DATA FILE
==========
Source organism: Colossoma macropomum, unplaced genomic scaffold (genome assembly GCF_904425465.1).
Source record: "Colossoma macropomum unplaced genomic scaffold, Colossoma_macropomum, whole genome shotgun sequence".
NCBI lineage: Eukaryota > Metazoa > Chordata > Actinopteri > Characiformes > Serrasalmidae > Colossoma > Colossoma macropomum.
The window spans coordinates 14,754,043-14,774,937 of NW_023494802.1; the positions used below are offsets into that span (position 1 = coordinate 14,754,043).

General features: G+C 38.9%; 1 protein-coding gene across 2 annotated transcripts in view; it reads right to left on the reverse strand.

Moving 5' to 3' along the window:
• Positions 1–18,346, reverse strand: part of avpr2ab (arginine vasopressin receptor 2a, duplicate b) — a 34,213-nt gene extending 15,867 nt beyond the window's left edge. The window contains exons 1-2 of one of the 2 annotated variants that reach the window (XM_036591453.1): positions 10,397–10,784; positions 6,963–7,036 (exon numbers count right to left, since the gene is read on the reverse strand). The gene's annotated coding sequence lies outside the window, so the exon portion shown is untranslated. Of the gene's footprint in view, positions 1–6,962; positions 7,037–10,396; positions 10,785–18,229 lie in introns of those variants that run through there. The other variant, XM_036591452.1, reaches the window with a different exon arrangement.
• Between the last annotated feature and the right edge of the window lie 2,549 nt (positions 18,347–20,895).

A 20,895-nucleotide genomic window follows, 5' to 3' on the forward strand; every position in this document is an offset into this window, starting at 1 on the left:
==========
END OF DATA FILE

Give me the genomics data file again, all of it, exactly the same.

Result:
Source organism: Colossoma macropomum, unplaced genomic scaffold (genome assembly GCF_904425465.1).
Source record: "Colossoma macropomum unplaced genomic scaffold, Colossoma_macropomum, whole genome shotgun sequence".
NCBI lineage: Eukaryota > Metazoa > Chordata > Actinopteri > Characiformes > Serrasalmidae > Colossoma > Colossoma macropomum.
The window spans coordinates 14,754,043-14,774,937 of NW_023494802.1; the positions used below are offsets into that span (position 1 = coordinate 14,754,043).

General features: G+C 38.9%; 1 protein-coding gene across 2 annotated transcripts in view; it reads right to left on the reverse strand.

Moving 5' to 3' along the window:
• Positions 1–18,346, reverse strand: part of avpr2ab (arginine vasopressin receptor 2a, duplicate b) — a 34,213-nt gene extending 15,867 nt beyond the window's left edge. The window contains exons 1-2 of one of the 2 annotated variants that reach the window (XM_036591453.1): positions 10,397–10,784; positions 6,963–7,036 (exon numbers count right to left, since the gene is read on the reverse strand). The gene's annotated coding sequence lies outside the window, so the exon portion shown is untranslated. Of the gene's footprint in view, positions 1–6,962; positions 7,037–10,396; positions 10,785–18,229 lie in introns of those variants that run through there. The other variant, XM_036591452.1, reaches the window with a different exon arrangement.
• Between the last annotated feature and the right edge of the window lie 2,549 nt (positions 18,347–20,895).

A 20,895-nucleotide genomic window follows, 5' to 3' on the forward strand; every position in this document is an offset into this window, starting at 1 on the left: